Loiusville Sluggers Down Buckeyes
By Tony Gerdeman
It was a beautiful afternoon on the diamond, but not so much on the scoreboard as Ohio State (24-17, 8-7 Big Ten) and #10 Louisville (38-7) littered the light bulbs to the tune of a 10-8 Cardinals’ win.
Combined, eleven pitchers took the mound for the two teams, with nobody throwing more than three innings. The plan all along for both teams was to heavily employ the bullpens, but it’s doubtful either team wanted to do it as quickly as they did.
Buckeye junior pitcher Eric Shinn got the first start of his career in what was his sixth appearance of the season. He gave up a quick three runs in the first, and it looked like it was going to be another long afternoon of baseball.
And while the game did clock in at 3:07, there was still some excitement ahead
Ohio State catcher Dan Burkhart hit a solo homerun in the first inning, just his first of the year. It got the scoring started for the Buckeyes and was a welcome change after getting shutout the night before.
“It definitely brought a spark,” said Brian DeLucia. “I know we were still down, but that was Dan’s first homerun, so that was big for us. I think that made us a little more comfortable at the plate. I think once he rises at the plate, it makes everybody else more comfortable.”
And for Burkhart, it was definitely a welcome relief.
“I couldn’t get that one homerun out of the way,” he said. “I had ten last year. But it was a good feeling to finally get that ‘0’ off of the stats.”
But as quickly as the joy came, it faded when Louisville batted in the second inning. They put up four more runs and chased Shinn after just 1.2 innings pitched. He gave up three hits and five runs (three earned) on the afternoon.
Shinn was replaced by Theron Minium who saw only 1.1 innings of action. He allowed three runs (one earned) and give up four hits. Heading into the bottom of the third inning, the Buckeyes were trailing 8-3.
Ohio State put up two runs in the third inning, two in the sixth and one in the seventh to cut Louisville’s lead to 9-8. The seventh inning was particularly interesting. Brian DeLucia was hit by a pitch leading off. Or was he? The home plate umpire called it a foul ball, but DeLucia pleaded that he was hit on the wrist. All four umpires then convened and ruled that he was indeed hit by the pitch.
After the game, DeLucia showed up with his pinky wrapped. What actually happened?
“Took a fastball to the pinky,” he confessed.
“I had to sell it. I said it hit me in the wrist and it definitely didn’t, but that’s part of baseball--just some of the things you’ve got to do. Coach Todd tells us all of the time you’ve got to sell it because that’s a base that we needed, and it ended up scoring a run. So hey, why not take one for the team, I guess.”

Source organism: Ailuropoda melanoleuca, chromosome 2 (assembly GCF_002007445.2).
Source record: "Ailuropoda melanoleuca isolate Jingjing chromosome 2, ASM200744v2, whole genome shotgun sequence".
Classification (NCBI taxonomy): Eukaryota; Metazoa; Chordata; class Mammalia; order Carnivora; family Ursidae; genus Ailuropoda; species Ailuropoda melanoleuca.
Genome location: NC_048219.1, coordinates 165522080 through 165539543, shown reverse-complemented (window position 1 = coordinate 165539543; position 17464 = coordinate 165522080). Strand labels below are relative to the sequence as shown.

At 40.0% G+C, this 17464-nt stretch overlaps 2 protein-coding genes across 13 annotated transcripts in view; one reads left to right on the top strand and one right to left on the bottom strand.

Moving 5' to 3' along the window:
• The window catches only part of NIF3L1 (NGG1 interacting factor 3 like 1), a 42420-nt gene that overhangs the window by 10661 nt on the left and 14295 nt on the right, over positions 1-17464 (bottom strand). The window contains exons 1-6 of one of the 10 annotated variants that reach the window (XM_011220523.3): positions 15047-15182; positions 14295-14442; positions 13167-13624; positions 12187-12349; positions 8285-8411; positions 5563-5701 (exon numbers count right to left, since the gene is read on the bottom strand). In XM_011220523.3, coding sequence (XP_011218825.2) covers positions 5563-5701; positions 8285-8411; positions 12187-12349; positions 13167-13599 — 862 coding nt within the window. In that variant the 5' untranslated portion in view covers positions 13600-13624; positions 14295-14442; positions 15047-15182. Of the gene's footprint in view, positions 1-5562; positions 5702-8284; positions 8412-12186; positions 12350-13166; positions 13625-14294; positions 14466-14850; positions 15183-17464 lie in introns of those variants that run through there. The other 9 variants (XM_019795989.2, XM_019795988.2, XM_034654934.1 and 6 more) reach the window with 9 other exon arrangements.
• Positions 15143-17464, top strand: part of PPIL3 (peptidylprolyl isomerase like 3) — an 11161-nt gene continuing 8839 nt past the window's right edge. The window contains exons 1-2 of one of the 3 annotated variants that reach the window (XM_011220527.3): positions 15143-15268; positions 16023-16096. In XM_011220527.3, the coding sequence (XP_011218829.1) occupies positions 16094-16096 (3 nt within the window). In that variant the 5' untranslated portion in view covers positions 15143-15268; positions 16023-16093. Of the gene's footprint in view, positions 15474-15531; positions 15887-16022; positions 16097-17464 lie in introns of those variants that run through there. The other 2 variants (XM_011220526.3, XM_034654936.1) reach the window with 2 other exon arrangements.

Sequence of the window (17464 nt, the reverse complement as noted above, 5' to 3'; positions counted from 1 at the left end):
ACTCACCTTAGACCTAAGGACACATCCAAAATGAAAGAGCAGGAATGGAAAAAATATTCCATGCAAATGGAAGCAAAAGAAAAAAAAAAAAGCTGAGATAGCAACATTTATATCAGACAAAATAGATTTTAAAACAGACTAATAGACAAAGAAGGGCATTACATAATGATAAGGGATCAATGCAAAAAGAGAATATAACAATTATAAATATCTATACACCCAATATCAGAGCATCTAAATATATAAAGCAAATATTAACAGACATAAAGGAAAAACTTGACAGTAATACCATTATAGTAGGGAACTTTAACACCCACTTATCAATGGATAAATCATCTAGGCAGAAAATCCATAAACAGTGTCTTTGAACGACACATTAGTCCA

It would have taken a few more hit batters to garner a win for the Buckeyes, however.
The Cardinals added an insurance run in the eighth and then brought in their outstanding closer Neil Holland, who came into the game with a 7-0 record a 2.20 ERA and eleven saves. He did not disappoint. He closed out the game for Louisville, pitching two innings while striking out two and giving up no hits.
Eric Shinn took the loss for the Buckeyes. Pitchers Brett McKinney, Jared Strayer and Eric Best managed to give up just two runs over the final six innings for Ohio State.
Catcher Dan Burkhart went 5-5 at the plate, though his hits came rarely with anybody on base as his two RBIs will attest.
The inconsistency on the mound on Wednesday and at the plate on Tuesday have become almost routine for the Buckeyes.
“I liked the way we competed a little bit,” said Buckeye Head Coach Bob Todd.
“But it’s the same old story, we dug too big a hole for ourselves.
"Our pitchers gave up too many runs.
"And numerous times this year, our hitters have kind of fought back to get us in a position where we’re back in a game and we’ve had the tying run in scoring position and we just can’t seem to get that big hit.”
The same thing happened again against Louisville. The Buckeyes had the tying run at the plate in both the eight and ninth inning, but couldn’t manage to capitalize.
But at least the bats came back to life. And with Illinois coming to town this weekend, every conference win is a must-have. Bob Todd is hoping things start to shape up here as the season winds down, and if it does, he feels he has a team that can do some damage.
“If we could ever start running on all cylinders the same, this team has the capability of doing some things on the national scene.”
And how do you manage to do that?
“Take it one game at a time,” he said, smiling. “[And] get Alex Wimmers healthy.”
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